Chapter 1 Summary: Converging Cultures, Prehistory to 1520
The people living in the Americas had almost no contact with the other continents until 1492. In the late fifteenth century, contact with Europeans changed the Americas in profound ways.
Section 1: The Migration to America
The earliest Americans probably migrated from Asia between 30,000 to 10,000 BC. Anthropologists believe the first civilization in America was built much later by the Olmecs in Mesoamerica, the same region where Mayan culture emerged. This section also covers other pre-Columbian groups, briefly discussing the geography of their settlements and their way of life.
Section 2: Europe and Africa
During the Middle Ages, feudalism emerged as the dominant political system in Europe. The Roman Catholic Church promoted stability, strong central governments appeared as the economy improved, and agricultural inventions made landowners more prosperous. The new religion of Islam gained converts in the Middle East and Africa. Trade routes expanded as the demand for goods and the labor of slaves increased.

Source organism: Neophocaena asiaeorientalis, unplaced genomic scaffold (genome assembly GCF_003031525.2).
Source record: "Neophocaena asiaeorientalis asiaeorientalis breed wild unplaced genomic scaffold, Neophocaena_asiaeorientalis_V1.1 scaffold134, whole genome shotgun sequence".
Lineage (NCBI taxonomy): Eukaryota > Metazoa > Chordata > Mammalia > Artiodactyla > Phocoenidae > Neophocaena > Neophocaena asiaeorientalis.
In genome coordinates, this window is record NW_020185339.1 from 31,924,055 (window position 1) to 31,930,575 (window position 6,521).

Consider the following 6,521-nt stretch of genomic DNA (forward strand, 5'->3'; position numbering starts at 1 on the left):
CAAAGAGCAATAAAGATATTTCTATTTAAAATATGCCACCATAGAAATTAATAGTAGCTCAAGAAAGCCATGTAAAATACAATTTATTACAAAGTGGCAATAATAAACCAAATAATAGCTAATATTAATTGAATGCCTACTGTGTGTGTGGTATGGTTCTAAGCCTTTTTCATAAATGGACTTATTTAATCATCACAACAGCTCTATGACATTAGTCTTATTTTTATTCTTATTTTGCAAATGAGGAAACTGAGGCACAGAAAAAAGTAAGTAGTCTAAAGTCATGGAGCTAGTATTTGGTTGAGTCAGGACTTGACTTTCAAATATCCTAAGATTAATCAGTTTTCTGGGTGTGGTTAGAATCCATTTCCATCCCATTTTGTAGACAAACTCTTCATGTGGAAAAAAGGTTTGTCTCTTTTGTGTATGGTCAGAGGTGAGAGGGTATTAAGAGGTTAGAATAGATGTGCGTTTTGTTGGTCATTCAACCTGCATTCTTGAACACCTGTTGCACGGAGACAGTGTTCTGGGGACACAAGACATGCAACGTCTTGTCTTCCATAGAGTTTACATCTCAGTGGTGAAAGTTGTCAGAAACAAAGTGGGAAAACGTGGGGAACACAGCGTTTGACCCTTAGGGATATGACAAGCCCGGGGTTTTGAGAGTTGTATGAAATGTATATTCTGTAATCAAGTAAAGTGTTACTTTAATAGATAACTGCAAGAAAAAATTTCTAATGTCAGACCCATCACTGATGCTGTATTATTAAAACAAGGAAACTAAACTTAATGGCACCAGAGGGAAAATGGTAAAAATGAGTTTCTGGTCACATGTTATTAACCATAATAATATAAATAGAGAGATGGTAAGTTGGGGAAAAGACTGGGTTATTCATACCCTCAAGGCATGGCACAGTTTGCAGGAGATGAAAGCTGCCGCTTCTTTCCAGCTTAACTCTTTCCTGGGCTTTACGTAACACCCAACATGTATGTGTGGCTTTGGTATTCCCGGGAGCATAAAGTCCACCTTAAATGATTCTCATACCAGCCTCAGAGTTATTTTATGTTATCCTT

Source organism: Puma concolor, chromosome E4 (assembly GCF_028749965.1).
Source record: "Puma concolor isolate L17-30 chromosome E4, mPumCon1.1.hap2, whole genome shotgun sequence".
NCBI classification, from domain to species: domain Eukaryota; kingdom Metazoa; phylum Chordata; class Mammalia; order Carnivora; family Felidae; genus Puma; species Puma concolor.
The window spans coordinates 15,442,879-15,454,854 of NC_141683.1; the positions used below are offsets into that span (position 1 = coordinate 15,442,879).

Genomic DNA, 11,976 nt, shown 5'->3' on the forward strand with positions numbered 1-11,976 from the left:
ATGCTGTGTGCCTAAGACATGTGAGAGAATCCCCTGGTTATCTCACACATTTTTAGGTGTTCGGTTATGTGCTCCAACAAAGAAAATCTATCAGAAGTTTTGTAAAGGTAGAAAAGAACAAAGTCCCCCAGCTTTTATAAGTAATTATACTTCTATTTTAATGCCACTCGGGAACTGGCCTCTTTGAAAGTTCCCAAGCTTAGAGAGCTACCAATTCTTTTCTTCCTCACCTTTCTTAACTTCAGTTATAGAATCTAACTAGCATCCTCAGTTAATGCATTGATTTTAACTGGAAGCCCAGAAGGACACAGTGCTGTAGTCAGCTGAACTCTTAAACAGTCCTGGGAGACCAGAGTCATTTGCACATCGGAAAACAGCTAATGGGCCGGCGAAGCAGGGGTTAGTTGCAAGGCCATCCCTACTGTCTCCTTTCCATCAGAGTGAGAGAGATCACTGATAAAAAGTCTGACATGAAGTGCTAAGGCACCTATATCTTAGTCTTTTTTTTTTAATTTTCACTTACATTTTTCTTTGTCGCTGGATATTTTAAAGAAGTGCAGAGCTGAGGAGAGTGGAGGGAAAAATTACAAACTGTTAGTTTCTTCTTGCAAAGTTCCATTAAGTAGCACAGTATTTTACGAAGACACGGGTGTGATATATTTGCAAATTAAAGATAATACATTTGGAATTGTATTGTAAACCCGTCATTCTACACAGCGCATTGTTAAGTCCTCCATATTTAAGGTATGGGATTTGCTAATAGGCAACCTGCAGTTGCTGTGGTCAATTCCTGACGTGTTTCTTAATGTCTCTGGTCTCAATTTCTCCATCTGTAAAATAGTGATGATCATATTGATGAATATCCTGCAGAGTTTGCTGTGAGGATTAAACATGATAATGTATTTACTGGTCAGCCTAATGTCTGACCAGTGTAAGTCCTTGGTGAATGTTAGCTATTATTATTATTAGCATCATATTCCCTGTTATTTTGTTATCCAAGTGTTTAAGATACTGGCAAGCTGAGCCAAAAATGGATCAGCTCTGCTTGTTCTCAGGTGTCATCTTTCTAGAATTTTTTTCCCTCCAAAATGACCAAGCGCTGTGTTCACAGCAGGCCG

Section 3: Europe Encounters America
Archeological evidence suggests that the Vikings were the first Europeans to arrive in the Americas. Unaware that a landmass lay between Spain and Asia, Columbus led an expedition west that was funded by the Spanish monarchy almost 500 years later. Columbus's voyage paved the way for later expeditions to the Americas led by Vespucci, Ponce de Leon, Balboa, and Magellan.
Section 4: Spain and France Build Empires
Hernán Cortés led the Spanish attack on the Aztecs and defeated the city of Tenochtitlán while its people were weakened by an outbreak of smallpox. Conquistadors took control of much of South America and searching for rumored cities of gold. A rivalry for land in the "New World" developed after the French arrived at the Mississippi River.